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ERIC Number: ED519670
Record Type: Non-Journal
Publication Date: 2010
Pages: 173
Abstractor: As Provided
Reference Count: 0
ISBN: ISBN-978-1-1240-4002-8
ISSN: N/A
Latino/a Students' Perceptions of Their Sense of Belonging at Kansas State University: Mi Casa Es Su Casa... or Is It Really?
Esquivel, Sonia
ProQuest LLC, Ph.D. Dissertation, Kansas State University
This qualitative multiple case study explored the campus climate and sense of belonging of Latino/a undergraduate student participants at a predominately White university. Guided by the work of Hurtado and Carter (1997), relationships among several aspects of the college environment and sense of belonging were examined. In depth interviews regarding participants' perceptions of their experience identified how they perceived their campus climate in and outside of the academic classroom. The findings revealed how the participants' perceptions influenced their desire to graduate, commitment to, and sense of belonging. Prominent themes that emerged were: student identity, mi casa es su casa, and class size matters. The results indicated that the participants had mixed feelings regarding their experiences in and out of class, which affected their perceptions of the campus climate and their commitment to the university. Additional prominent findings were: mostly positive academic advising experiences; student organizations and advisors are an important part of the campus climate; the importance of familial support in the participants' sense of belonging; and the relationships between mothers and their sons/daughters. Participants identified offices and programs on campus that provide a positive campus climate, sense of belonging, and best serve Latino/a undergraduate students. The participants' perceptions of the campus climate were related to their sense of belonging. The results contribute to the research addressing campus climate and sense of belonging for Latino/a undergraduate students overall, including strategies for their retention. Implications for practice and future research are identified. [The dissertation citations contained here are published with the permission of ProQuest LLC. Further reproduction is prohibited without permission. Copies of dissertations may be obtained by Telephone (800) 1-800-521-0600. Web page: http://www.proquest.com/en-US/products/dissertations/individuals.shtml.]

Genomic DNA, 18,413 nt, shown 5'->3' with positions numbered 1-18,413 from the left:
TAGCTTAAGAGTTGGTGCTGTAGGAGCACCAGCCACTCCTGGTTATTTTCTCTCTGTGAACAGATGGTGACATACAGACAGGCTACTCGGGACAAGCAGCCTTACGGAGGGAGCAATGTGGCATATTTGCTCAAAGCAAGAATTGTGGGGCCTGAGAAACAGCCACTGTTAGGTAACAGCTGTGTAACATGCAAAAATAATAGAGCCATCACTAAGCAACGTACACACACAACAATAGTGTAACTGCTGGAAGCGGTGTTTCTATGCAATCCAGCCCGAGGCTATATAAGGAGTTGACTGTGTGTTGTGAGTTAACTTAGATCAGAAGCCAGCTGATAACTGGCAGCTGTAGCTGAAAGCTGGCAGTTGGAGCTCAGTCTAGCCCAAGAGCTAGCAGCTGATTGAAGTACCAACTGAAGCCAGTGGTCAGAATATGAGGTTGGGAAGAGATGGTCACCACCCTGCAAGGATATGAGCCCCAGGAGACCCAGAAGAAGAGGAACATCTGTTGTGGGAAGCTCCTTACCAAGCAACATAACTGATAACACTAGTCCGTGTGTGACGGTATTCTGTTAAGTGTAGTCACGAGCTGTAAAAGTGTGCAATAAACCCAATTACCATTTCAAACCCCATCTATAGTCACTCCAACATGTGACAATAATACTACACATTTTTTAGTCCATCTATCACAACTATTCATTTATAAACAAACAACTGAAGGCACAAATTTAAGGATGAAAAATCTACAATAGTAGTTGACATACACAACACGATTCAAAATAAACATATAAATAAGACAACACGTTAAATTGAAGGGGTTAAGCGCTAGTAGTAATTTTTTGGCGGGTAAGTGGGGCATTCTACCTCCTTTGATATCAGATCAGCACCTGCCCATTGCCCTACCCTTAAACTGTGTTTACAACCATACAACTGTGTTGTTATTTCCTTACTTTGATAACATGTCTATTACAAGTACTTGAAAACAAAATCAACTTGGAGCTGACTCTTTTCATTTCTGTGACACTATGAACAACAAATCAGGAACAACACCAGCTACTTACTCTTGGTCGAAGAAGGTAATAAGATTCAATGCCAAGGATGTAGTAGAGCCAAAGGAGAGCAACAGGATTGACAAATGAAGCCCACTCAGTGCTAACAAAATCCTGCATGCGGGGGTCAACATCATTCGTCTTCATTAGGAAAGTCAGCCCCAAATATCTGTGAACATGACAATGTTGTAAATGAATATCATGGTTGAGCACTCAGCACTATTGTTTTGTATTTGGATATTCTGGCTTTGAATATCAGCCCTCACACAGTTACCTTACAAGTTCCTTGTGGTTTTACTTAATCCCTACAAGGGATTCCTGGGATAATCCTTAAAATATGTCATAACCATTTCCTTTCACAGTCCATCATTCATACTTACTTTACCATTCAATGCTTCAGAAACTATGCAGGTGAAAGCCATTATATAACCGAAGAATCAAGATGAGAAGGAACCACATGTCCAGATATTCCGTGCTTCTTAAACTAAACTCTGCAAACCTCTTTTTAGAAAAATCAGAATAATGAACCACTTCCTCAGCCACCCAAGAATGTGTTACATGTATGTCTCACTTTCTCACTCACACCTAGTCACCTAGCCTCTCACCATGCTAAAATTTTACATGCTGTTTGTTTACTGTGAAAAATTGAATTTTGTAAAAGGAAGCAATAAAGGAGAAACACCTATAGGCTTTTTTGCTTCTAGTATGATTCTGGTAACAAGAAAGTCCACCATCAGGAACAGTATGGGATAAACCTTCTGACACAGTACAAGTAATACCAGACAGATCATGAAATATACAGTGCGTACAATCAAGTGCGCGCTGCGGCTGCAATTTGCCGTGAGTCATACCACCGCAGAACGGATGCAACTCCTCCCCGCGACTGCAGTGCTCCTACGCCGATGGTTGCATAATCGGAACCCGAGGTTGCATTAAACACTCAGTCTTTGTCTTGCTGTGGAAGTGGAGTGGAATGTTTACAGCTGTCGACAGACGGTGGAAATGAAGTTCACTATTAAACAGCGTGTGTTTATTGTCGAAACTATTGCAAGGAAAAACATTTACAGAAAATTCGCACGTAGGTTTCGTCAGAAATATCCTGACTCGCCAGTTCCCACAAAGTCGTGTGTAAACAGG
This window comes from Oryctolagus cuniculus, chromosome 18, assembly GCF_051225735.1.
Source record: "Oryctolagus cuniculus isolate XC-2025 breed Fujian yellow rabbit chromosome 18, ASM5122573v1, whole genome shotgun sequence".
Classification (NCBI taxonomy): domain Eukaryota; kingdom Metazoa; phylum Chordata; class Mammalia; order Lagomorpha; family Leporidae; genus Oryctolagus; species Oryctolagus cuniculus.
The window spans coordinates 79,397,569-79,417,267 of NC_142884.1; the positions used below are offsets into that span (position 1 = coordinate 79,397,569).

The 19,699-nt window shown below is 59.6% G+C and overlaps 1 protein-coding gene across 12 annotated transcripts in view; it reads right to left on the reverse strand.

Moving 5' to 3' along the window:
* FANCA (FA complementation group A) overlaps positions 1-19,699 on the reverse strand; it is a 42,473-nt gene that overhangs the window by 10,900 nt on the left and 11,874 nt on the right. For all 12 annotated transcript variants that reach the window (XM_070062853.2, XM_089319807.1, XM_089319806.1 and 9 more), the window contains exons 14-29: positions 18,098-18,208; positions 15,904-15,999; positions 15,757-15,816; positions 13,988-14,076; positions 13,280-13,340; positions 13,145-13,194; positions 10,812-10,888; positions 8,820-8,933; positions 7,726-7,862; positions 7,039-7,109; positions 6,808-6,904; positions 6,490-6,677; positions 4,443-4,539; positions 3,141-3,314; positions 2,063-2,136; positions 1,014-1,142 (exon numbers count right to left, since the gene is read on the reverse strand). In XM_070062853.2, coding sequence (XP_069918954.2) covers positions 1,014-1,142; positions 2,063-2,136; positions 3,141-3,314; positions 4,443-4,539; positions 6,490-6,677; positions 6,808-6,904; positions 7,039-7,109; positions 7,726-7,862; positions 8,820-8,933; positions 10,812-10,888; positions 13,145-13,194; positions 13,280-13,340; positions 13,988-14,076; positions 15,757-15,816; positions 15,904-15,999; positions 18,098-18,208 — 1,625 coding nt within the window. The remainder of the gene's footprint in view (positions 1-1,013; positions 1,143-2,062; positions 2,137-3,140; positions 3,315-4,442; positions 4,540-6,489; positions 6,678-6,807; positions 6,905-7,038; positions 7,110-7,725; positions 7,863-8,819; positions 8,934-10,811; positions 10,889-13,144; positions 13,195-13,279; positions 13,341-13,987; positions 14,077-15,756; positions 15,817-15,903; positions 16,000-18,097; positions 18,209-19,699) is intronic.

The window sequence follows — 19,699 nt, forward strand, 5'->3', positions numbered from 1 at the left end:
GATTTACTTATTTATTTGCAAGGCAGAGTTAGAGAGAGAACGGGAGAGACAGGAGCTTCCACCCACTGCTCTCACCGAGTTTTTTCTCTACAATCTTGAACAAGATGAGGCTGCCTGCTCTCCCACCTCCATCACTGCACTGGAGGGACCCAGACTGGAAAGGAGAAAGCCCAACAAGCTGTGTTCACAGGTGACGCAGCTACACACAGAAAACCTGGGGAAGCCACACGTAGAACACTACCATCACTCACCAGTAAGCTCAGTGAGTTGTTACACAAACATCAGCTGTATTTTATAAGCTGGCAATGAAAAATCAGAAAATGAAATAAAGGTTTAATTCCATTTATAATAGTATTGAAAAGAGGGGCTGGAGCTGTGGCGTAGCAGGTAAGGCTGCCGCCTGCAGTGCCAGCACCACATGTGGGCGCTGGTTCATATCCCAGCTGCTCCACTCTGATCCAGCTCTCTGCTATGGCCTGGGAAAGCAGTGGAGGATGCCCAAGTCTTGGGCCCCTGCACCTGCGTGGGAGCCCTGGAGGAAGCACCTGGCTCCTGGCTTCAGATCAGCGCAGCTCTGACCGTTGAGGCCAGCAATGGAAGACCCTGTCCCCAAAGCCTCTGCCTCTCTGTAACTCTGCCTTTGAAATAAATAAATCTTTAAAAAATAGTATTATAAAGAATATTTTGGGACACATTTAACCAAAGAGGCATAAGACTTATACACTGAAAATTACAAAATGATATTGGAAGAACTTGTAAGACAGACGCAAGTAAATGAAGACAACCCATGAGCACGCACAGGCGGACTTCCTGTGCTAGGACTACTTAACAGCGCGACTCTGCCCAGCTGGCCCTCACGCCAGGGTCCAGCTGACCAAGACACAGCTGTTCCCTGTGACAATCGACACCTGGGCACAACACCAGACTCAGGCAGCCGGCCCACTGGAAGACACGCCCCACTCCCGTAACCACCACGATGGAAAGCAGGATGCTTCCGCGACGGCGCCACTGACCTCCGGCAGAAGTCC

ProQuest LLC. 789 East Eisenhower Parkway, P.O. Box 1346, Ann Arbor, MI 48106. Tel: 800-521-0600; Web site: http://www.proquest.com/en-US/products/dissertations/individuals.shtml
Publication Type: Dissertations/Theses - Doctoral Dissertations
Education Level: Higher Education
Audience: N/A
Language: English
Sponsor: N/A
Authoring Institution: N/A